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Stress Response, Genotoxic Stress, Heat Shock Stress, Oxidative Stress, Theories Of Aging, Rate Of Aging

The concept of stress as a change in the environment that results in an internal response in living organisms can be traced to the nineteenth-century ideas of the physiologist Claude Bernard (1813–1878). Initially, the stress response involves important adaptive changes throughout an organism that are necessary to restore homeostasis, a term coined by Walter Cannon (1871–1945) to describe the internal bodily balance in physiological systems. Living organisms make adjustments within their cells to internal and external sources of stress in order to adapt, maintain function, and survive challenges to homeostasis. In contrast to the adaptive role of the stress response, Hans Selye (1907–1982) discovered that stress-related diseases were often the result of chronic effects of stress. Thus, the stress response is a double-edged sword with both beneficial and detrimental effects for the whole organism. Failure to mount an adequate stress response, or to terminate the stress response, or unrelenting stress results in additional threats to homeostasis over and above the stress that elicited the response in the first place. This is especially true during aging, when it becomes more difficult to maintain homeostasis due to accumulated damage and inadequate repair of molecules and cells. In his 1992 book on stress and aging, Robert Sapolsky pointed out that theorizing by gerontologists about stress focuses on both the decreased ability of older organisms to respond to stress and an increased incidence of stress-related diseases during aging.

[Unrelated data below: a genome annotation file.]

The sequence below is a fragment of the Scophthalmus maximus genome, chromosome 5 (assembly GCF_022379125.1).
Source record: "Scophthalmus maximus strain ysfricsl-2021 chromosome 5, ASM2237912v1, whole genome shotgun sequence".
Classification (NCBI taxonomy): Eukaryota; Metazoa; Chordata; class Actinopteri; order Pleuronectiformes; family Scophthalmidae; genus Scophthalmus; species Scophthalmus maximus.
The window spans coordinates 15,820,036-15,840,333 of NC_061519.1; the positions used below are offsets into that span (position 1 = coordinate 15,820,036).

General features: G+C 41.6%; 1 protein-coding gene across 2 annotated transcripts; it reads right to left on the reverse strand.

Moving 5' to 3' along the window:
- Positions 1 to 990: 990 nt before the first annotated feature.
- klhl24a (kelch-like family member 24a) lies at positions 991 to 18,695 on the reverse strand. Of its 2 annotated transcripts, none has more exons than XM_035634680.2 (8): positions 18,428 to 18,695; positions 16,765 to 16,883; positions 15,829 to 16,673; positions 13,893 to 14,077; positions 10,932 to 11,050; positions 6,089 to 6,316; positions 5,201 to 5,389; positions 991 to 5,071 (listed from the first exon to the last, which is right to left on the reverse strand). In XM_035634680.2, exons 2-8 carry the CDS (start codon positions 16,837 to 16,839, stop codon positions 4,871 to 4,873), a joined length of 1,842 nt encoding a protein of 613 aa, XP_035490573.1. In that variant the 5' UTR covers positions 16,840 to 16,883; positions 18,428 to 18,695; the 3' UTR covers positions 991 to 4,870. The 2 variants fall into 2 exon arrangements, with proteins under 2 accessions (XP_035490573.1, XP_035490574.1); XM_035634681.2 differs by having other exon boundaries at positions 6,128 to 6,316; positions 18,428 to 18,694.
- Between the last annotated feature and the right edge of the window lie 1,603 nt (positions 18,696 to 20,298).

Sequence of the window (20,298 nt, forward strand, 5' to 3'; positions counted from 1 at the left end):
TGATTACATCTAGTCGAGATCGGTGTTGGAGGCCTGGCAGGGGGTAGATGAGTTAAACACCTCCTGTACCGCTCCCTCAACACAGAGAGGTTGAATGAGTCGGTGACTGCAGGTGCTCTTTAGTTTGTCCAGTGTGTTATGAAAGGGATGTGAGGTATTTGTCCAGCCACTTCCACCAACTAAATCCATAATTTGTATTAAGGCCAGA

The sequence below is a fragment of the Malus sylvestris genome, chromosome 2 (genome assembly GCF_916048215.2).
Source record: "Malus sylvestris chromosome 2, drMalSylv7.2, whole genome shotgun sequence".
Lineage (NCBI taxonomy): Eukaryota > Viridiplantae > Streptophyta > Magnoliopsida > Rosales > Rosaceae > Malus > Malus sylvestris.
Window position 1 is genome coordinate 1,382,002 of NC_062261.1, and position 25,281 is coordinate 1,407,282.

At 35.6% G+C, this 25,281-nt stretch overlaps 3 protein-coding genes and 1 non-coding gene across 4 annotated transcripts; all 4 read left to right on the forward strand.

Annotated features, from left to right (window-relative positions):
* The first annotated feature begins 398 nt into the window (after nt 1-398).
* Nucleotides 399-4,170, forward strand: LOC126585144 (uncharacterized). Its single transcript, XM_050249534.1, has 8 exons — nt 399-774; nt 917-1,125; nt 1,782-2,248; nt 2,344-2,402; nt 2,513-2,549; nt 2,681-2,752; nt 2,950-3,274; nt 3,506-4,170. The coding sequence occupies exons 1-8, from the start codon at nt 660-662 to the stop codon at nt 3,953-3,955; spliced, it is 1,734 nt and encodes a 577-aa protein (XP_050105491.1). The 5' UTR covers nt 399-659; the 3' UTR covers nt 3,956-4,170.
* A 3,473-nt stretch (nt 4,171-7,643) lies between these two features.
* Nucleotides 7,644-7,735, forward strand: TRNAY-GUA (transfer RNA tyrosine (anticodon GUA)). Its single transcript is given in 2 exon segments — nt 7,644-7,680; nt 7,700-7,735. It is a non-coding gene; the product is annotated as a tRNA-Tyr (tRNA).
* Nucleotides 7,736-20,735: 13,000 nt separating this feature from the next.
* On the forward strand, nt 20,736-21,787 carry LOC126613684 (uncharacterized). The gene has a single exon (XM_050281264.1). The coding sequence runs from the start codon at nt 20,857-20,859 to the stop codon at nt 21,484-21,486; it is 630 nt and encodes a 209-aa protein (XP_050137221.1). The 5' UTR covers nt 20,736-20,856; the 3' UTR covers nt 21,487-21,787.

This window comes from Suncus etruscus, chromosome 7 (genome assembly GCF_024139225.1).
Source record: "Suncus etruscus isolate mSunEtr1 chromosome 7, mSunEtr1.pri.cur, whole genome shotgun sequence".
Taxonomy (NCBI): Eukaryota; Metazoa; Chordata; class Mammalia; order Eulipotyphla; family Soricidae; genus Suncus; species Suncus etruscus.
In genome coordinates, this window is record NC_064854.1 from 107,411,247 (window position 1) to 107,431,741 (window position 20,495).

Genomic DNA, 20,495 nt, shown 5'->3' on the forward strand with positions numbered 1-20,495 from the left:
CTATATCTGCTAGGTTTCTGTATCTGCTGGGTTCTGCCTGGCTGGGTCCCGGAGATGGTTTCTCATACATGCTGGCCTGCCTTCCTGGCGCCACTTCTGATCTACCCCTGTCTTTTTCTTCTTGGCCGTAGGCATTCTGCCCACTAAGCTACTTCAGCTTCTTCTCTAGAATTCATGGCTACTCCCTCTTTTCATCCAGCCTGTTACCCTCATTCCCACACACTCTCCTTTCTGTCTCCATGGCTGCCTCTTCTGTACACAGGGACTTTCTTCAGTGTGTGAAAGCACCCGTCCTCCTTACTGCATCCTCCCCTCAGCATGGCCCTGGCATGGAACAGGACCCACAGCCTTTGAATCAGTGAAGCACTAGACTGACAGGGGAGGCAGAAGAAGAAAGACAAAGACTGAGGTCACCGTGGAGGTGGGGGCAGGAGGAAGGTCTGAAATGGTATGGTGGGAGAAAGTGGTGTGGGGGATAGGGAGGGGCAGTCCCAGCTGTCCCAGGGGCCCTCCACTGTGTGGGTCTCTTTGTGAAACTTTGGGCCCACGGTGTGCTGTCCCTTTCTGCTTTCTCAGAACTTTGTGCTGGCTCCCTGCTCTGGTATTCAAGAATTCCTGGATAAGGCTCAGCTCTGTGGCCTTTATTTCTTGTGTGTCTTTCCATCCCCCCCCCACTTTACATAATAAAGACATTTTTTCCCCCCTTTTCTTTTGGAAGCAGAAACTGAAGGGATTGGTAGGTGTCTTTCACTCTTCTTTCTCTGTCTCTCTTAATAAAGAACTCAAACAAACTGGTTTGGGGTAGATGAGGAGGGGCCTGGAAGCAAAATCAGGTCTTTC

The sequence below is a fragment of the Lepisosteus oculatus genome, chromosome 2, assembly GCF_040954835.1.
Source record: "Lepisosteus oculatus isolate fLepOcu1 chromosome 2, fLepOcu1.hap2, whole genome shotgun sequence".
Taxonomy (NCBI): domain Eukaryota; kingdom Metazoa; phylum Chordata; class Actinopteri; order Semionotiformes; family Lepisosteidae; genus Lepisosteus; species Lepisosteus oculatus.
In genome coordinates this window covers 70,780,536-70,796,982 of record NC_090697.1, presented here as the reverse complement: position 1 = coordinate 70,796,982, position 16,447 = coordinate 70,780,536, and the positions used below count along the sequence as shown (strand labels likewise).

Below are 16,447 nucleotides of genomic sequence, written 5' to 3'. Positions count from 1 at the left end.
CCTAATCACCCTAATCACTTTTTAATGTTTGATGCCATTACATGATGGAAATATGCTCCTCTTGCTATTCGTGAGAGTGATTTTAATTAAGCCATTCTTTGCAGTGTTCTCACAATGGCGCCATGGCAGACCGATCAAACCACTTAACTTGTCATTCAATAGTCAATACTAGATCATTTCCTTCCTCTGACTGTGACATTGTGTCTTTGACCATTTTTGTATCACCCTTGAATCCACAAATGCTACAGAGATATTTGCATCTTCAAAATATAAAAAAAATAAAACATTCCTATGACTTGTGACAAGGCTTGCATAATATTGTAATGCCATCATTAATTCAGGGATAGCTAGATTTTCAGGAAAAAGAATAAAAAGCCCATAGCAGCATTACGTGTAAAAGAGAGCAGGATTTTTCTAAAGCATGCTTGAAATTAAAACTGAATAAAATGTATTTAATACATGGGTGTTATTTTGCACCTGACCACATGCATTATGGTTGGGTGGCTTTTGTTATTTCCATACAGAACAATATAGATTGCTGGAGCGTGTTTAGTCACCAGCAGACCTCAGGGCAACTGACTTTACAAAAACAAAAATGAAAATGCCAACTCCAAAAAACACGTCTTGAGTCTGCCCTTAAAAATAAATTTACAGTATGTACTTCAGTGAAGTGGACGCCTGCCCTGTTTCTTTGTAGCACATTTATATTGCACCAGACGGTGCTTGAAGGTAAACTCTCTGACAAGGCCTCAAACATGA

Different stressful conditions produce a similar stress response, which Selye named the general adaptation syndrome. The ability of organisms to adapt to stress is regulated by the integration of the nervous, immune, and endocrine systems; is mediated by hormones; and is ultimately played out at the level of cells and molecules. Hence, stress has a prominent role in cellular aging. Cells have to withstand and respond to major types of stress in their environment, including genotoxic, heat shock, and oxidative stress. Old cells are more vulnerable than young cells to stresses in their environment. Lower organisms with short life spans serve as experimental models to study the effects of stress on cellular responses in relation to aging. In 2001, a Swedish group using fruit flies to screen for bacterially induced genes found a new humoral factor, Turandot A, that is released systemically in response to many types of stress and also at advanced ages. Overexpression of Turandot A helps adult fruit flies to survive heat stress without inducing heat shock or immune genes or its own synthesis, and therefore may act through a separate pathway or at a point where many types of stress converge. Cellular defense mechanisms important in aging include DNA repair, detoxification of chemicals, production of antioxidants and heat shock proteins, and even cell suicide as a result of initiating a cell death program. The effects of the major types of stress on cellular aging will be taken up in succeeding sections, following a general discussion of the stress response in relation to development of disease and altered function during aging.

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Medicine EncyclopediaAging Healthy - Part 4